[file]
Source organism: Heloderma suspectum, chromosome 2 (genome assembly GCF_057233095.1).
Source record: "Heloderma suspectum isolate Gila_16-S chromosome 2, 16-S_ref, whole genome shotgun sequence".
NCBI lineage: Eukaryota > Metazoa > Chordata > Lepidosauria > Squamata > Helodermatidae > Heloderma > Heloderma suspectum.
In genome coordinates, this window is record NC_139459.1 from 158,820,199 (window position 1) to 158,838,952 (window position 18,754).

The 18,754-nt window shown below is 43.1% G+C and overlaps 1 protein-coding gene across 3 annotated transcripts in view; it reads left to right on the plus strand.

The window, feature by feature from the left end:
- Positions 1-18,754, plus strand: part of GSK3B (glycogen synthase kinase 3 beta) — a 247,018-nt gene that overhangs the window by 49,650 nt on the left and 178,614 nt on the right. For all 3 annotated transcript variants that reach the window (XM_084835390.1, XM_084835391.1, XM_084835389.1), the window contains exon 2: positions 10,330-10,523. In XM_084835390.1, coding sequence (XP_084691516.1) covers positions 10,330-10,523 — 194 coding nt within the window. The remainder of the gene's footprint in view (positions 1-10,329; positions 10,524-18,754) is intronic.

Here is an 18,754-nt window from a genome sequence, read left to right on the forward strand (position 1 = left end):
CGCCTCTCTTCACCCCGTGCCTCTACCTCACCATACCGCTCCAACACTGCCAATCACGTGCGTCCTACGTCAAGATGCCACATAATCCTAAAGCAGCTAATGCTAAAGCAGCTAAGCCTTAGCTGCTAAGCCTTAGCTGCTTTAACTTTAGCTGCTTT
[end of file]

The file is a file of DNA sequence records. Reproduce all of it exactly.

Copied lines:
Source organism: Heloderma suspectum, chromosome 2 (genome assembly GCF_057233095.1).
Source record: "Heloderma suspectum isolate Gila_16-S chromosome 2, 16-S_ref, whole genome shotgun sequence".
NCBI lineage: Eukaryota > Metazoa > Chordata > Lepidosauria > Squamata > Helodermatidae > Heloderma > Heloderma suspectum.
In genome coordinates, this window is record NC_139459.1 from 158,820,199 (window position 1) to 158,838,952 (window position 18,754).

The 18,754-nt window shown below is 43.1% G+C and overlaps 1 protein-coding gene across 3 annotated transcripts in view; it reads left to right on the plus strand.

The window, feature by feature from the left end:
- Positions 1-18,754, plus strand: part of GSK3B (glycogen synthase kinase 3 beta) — a 247,018-nt gene that overhangs the window by 49,650 nt on the left and 178,614 nt on the right. For all 3 annotated transcript variants that reach the window (XM_084835390.1, XM_084835391.1, XM_084835389.1), the window contains exon 2: positions 10,330-10,523. In XM_084835390.1, coding sequence (XP_084691516.1) covers positions 10,330-10,523 — 194 coding nt within the window. The remainder of the gene's footprint in view (positions 1-10,329; positions 10,524-18,754) is intronic.

Here is an 18,754-nt window from a genome sequence, read left to right on the forward strand (position 1 = left end):
CGCCTCTCTTCACCCCGTGCCTCTACCTCACCATACCGCTCCAACACTGCCAATCACGTGCGTCCTACGTCAAGATGCCACATAATCCTAAAGCAGCTAATGCTAAAGCAGCTAAGCCTTAGCTGCTAAGCCTTAGCTGCTTTAACTTTAGCTGCTTT